THE WAY WE LIVE NOW: 8-10-03; Sexed Texts
By Charles McGrath (NYT) 1113 words
Men — as we know now, thanks to investigators like Dr. John Gray — are from Mars, women from Venus. On our respective planets we, or our ancestors, learned to do certain things differently: shop, argue, deploy the TV clicker. To this ever-expanding list we must now add writing. Not writing in the literal sense of making marks on a page — though clearly there are vast differences there as well (legibility must be more prized on Venus) — but writing as linguistic expression. This is slightly different from conversation, in which, as Deborah Tannen, another of the scholars in the Venus-Mars debate, has taught us, the differences between men and women are so vast as to be almost unbridgeable without years of therapy.
Men and women ostensibly write the same language, on the other hand, but according to a recent article in The Boston Globe, they do so in ways that immediately reveal which sex is doing the writing. A team of Israeli scientists, the Globe article reports, punched into a computer some 600 published documents and devised an algorithm that could predict with 80 percent accuracy the sex of the author.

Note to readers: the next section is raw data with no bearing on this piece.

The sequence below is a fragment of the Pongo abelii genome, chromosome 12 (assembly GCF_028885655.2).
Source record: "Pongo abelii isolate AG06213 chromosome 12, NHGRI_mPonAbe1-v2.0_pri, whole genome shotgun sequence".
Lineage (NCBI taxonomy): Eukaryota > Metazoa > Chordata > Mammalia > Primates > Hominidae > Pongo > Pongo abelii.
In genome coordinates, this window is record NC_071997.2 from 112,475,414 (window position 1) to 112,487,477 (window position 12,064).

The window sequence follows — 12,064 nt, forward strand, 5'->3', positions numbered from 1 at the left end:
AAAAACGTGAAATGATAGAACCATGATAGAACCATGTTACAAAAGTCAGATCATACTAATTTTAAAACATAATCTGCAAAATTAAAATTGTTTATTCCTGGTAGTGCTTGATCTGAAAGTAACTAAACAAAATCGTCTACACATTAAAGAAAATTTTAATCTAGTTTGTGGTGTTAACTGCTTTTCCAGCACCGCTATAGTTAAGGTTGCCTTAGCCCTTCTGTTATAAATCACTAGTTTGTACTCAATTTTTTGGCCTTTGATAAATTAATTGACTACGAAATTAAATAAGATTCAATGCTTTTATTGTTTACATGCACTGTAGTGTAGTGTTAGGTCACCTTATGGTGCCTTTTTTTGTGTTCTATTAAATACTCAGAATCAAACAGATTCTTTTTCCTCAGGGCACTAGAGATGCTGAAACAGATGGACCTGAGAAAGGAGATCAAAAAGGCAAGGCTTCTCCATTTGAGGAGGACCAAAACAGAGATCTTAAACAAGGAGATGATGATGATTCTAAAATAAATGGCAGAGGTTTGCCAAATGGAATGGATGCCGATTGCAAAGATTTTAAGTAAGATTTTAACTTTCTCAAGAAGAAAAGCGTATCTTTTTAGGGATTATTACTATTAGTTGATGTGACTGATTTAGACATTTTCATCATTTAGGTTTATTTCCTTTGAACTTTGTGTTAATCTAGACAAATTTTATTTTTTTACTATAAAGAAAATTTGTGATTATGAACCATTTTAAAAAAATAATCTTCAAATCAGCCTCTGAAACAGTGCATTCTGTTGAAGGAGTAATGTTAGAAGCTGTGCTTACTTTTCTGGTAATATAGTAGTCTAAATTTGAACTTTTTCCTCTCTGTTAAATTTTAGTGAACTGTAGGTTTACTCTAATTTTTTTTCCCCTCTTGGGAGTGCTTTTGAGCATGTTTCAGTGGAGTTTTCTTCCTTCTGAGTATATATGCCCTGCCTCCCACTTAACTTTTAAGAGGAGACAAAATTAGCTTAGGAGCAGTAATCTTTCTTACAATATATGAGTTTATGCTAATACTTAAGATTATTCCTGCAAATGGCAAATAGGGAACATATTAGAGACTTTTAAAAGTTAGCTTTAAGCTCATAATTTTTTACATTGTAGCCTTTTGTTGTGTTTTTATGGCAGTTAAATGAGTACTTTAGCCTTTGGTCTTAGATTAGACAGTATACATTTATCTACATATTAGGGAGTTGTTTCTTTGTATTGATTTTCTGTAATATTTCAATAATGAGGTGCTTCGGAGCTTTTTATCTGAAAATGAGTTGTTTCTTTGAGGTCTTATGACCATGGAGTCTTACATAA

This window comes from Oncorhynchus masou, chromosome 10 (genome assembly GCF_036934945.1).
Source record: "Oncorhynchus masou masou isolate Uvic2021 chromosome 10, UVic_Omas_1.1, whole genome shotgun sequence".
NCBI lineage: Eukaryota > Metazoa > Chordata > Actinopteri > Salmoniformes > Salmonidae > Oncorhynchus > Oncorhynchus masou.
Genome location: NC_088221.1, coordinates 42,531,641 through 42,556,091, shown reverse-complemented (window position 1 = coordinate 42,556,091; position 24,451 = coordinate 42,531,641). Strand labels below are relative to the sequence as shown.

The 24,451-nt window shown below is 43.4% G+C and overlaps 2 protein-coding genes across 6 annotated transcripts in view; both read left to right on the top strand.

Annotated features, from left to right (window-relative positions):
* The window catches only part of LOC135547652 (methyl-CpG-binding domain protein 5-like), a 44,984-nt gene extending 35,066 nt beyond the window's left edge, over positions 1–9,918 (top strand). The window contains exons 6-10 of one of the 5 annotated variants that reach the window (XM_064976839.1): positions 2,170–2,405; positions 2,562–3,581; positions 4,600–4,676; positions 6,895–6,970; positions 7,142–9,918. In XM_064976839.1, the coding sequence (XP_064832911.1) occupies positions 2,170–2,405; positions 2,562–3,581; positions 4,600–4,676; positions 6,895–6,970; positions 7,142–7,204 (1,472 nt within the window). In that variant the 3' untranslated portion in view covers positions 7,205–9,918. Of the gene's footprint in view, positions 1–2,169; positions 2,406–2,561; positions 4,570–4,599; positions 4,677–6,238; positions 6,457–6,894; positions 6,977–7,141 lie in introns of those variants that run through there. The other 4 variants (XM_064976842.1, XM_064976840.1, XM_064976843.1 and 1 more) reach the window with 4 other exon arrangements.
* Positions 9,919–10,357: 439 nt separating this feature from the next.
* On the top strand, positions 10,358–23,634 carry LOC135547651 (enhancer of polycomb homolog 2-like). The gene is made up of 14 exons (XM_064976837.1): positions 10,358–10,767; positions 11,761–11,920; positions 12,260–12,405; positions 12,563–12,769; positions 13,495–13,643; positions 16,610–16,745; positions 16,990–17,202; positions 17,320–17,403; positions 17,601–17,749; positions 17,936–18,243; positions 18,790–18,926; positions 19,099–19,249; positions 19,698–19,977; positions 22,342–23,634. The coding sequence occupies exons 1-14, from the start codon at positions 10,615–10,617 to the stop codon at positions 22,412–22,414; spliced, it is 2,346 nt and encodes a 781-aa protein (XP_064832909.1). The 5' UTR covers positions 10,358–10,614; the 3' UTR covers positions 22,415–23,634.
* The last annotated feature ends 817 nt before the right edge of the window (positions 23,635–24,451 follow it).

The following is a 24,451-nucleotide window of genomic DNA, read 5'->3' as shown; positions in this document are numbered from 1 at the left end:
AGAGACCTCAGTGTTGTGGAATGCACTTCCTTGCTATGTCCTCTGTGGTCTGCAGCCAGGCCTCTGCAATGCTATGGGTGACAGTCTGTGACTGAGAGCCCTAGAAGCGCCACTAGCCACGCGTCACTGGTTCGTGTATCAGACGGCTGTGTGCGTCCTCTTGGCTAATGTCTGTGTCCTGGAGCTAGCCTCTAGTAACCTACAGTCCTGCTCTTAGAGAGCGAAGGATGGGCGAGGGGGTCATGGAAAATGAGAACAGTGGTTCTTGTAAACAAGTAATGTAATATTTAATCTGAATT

Let’s try this at home. Here are two passages chosen more or less at random from current magazines: Passage A: ”I was dating this guy who came from a very wealthy family, and I always felt a little uncomfortable about my humble roots. For his parents’ 25th-wedding anniversary, the family had planned a black-tie party at a ritzy hotel. I was nervous about it, but Alex told me he had everything under control. Before the event, he took me shopping and brought me a beautiful gown. The night of the party, he even rented a limo so we could arrive in style. Alex was a perfect gentleman and treated me like a princess the entire night. He even waltzed with me!”
Passage B: ”Ironwood RC-660. . . . Smokejumpers swear by it. You can finally haul that 1,800-pound keg. Whatever the emergency, this American Gladiators-looking tank can handle it. Options include a 75-gallon liquid tank and bullet-resistant enclosure. . . . Honda FourTrax Rancher AT GPScape. . . . No other ATV offers a longer name or a standard GPS system, which helps determine if you’re ripping through Amazon rain forests, shredding the Sahara or tearing up a neighbor’s lawn.”
A no-brainer, right? A is from Venus, B is from Mars. Yes, but not for the reasons you think. When the Israeli stylometricans, as they call themselves, study a text, they scrub it clean of everything that’s ”topic specific” — in other words, no ”gown,” no ”princess,” no ”keg,” no ”bullet-resistant.” This is how sophisticated language analysts work these days. They ignore the obvious stuff and concentrate instead on the seemingly unobtrusive little tics that the writer and reader barely notice. The process is a little like identifying Tom Wolfe by ignoring his suits and his spats and concentrating instead on his socks, but it gets results. Seven years ago, for example, Donald Foster, the Vassar English professor and self-styled ”forensic linguist,” fingered Joe Klein as the author of ”Primary Colors” from Klein’s use of punctuation and adverbs.